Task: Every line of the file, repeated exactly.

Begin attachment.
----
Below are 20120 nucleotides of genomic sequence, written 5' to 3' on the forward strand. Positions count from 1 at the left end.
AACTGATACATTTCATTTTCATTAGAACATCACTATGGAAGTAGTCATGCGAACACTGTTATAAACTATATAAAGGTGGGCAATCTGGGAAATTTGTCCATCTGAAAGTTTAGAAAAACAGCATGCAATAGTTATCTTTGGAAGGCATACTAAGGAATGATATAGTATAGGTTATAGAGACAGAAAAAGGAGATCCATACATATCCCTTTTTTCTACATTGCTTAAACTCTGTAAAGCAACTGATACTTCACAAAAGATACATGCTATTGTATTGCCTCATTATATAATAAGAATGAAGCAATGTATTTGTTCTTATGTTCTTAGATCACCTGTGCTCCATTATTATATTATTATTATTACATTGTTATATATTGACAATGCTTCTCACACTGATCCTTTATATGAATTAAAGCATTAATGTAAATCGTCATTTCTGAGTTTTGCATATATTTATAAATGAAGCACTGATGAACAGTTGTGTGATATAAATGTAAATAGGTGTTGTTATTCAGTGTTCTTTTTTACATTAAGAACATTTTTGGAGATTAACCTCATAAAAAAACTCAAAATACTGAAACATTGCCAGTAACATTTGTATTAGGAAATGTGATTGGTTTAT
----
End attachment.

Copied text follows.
Below are 20120 nucleotides of genomic sequence, written 5' to 3' on the forward strand. Positions count from 1 at the left end.
AACTGATACATTTCATTTTCATTAGAACATCACTATGGAAGTAGTCATGCGAACACTGTTATAAACTATATAAAGGTGGGCAATCTGGGAAATTTGTCCATCTGAAAGTTTAGAAAAACAGCATGCAATAGTTATCTTTGGAAGGCATACTAAGGAATGATATAGTATAGGTTATAGAGACAGAAAAAGGAGATCCATACATATCCCTTTTTTCTACATTGCTTAAACTCTGTAAAGCAACTGATACTTCACAAAAGATACATGCTATTGTATTGCCTCATTATATAATAAGAATGAAGCAATGTATTTGTTCTTATGTTCTTAGATCACCTGTGCTCCATTATTATATTATTATTATTACATTGTTATATATTGACAATGCTTCTCACACTGATCCTTTATATGAATTAAAGCATTAATGTAAATCGTCATTTCTGAGTTTTGCATATATTTATAAATGAAGCACTGATGAACAGTTGTGTGATATAAATGTAAATAGGTGTTGTTATTCAGTGTTCTTTTTTACATTAAGAACATTTTTGGAGATTAACCTCATAAAAAAACTCAAAATACTGAAACATTGCCAGTAACATTTGTATTAGGAAATGTGATTGGTTTAT